A brief by the Sunlight Foundation looks at which industries have lobbied the most in favour of the Trans-Pacific Partnership or TPP. The author, Lee Drutman, notes that lobbying for the TPP began in 2009, four years before the TPP was on the radar screen of most Americans. Getting a jump on the issue, in 2009 alone, 28 organizations filed a total of 59 lobbying reports that mentioned the TPP and almost half of those organizations were either pharmaceutical companies or pharmaceutical organizations.
Here is a graphic that shows the top 20 industries that have lobbied in favour of the TPP by the number of lobbying reports filed through to the middle of 2013:
The pharmaceutical manufacturing industry filed just over 250 reports. In distant second place was the automotive industry which filed 101 reports followed by clothing and accessories which filed 89 reports and milk and dairy products which filed 82 reports.
Here is a graphic that shows the top 20 organizations that have lobbied in favour of the TPP by the number of lobbying reports filed through to the middle of 2013
Once again, the pharmaceutical industry takes top spot with PhRMA (the Pharmaceutical Research and Manufacturers of America which represents America's largest pharmaceutical companies) in first place with 44 reports and multinational drug corporation, Pfizer, in second place with 42 reports. The Chamber of Commerce comes in third place with 34 reports and the Dairy Farmers of America come in fourth place, tied with the Generic Pharmaceutical Association and Yahoo! Inc. with 29 reports each. In total, of the top twenty filing organizations, four are connected to the pharmaceutical industry with a total of 135 reports associated with lobbying in favour of the Trans-Pacific Partnership.
In addition, Sunlight Foundation examines the top organizations that have written the most public comment letters to the Office of the U.S. Trade Representative regarding the TPP. According to Docket Wrench, the pharmaceutical industry through PhRMA has written 7 comments to the USTR as shown on this table:
The documents submitted include this letter commenting on negotiating efforts that should be made with respect to the participation of Japan and its massive market for pharmaceuticals (the second largest in the world) in the TPP:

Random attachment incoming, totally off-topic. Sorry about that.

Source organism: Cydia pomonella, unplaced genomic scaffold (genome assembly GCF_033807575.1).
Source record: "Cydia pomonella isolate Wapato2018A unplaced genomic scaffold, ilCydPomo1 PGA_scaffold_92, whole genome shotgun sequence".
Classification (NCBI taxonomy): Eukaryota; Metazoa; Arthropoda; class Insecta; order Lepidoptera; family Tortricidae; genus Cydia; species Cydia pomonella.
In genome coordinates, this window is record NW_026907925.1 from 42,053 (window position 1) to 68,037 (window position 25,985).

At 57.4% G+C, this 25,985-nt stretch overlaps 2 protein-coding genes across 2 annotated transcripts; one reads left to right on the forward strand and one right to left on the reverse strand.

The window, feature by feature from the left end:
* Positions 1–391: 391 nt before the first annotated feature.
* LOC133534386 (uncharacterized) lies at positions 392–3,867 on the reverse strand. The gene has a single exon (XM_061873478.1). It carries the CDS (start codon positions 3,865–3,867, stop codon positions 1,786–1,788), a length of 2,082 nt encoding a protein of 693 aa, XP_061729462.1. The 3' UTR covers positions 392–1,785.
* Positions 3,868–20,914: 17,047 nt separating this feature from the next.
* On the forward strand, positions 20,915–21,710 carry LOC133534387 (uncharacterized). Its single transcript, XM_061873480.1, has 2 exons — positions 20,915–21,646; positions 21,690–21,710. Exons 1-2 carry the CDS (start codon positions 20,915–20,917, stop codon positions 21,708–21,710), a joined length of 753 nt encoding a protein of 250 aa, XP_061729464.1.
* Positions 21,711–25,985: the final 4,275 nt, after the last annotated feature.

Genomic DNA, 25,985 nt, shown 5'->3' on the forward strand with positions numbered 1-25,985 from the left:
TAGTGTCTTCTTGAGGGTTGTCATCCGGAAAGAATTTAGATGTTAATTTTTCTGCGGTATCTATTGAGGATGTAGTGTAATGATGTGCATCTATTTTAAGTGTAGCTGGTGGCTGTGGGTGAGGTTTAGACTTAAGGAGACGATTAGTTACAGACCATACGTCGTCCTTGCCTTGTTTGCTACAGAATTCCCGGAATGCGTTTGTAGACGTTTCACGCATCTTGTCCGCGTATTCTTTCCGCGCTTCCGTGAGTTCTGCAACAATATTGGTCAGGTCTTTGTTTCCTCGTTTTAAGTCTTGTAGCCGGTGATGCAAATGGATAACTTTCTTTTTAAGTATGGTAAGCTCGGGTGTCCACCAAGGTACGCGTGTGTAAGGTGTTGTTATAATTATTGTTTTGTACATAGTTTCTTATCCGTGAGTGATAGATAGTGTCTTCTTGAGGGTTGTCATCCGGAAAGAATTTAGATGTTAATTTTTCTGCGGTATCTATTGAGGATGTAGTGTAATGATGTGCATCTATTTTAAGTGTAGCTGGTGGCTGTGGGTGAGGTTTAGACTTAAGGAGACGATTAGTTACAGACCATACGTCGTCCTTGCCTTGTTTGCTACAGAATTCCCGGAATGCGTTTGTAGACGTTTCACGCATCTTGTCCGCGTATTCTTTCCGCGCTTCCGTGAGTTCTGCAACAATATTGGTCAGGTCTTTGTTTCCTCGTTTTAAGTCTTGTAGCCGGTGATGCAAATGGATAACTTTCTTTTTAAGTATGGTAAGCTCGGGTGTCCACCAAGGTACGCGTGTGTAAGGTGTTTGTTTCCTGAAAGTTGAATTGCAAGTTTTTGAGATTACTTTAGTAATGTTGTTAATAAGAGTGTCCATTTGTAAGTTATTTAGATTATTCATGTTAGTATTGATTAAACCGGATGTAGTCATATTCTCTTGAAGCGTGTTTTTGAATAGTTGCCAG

Note the mention of "intellectual property protection", a key part of the TPP for Big Pharma.
Obviously, Big Pharma has made significant efforts to get in on the early stages of the TPP negotiations and debate so that it can impact the deal in its favour. In a letter from Brian Toohey of PhRMA to the Office of the U.S. Trade Representative dated January 25, 2010, Big Pharma throws its considerable weight around with these comments:
Mr. Toohey also notes that the average biopharmaceutical employee paid approximately three times the amounts of federal and tax paid, on average, by employees across all other sectors (2006 data) and that Big Pharma contributed $294.6 billion to GDP in 2006 or 2.2 percent of total GDP in that year.
Currently, provisions within the TPP would expand patent rights for Big Pharma, an issue that was of concern in the aforementioned letter. Obviously, all of that lobbying has paid for itself. One of the provisions in the TPP would allow for "patent term extensions" that would protect big company patents beyond the current 20 year limit. This will prevent smaller generic drug manufacturers from bringing much more affordable generic brand medicines to the market. The terms of the TPP will also allow pharmaceutical companies to re-patent existing drugs for developing "new uses".
With the negotiation of the Trans-Pacific Partnership taking place behind closed doors, Main Street America has no control over the ultimate content of the deal, a massive trade deal that could, in the case of pharmaceuticals, be extremely expensive for consumers over the long-term.
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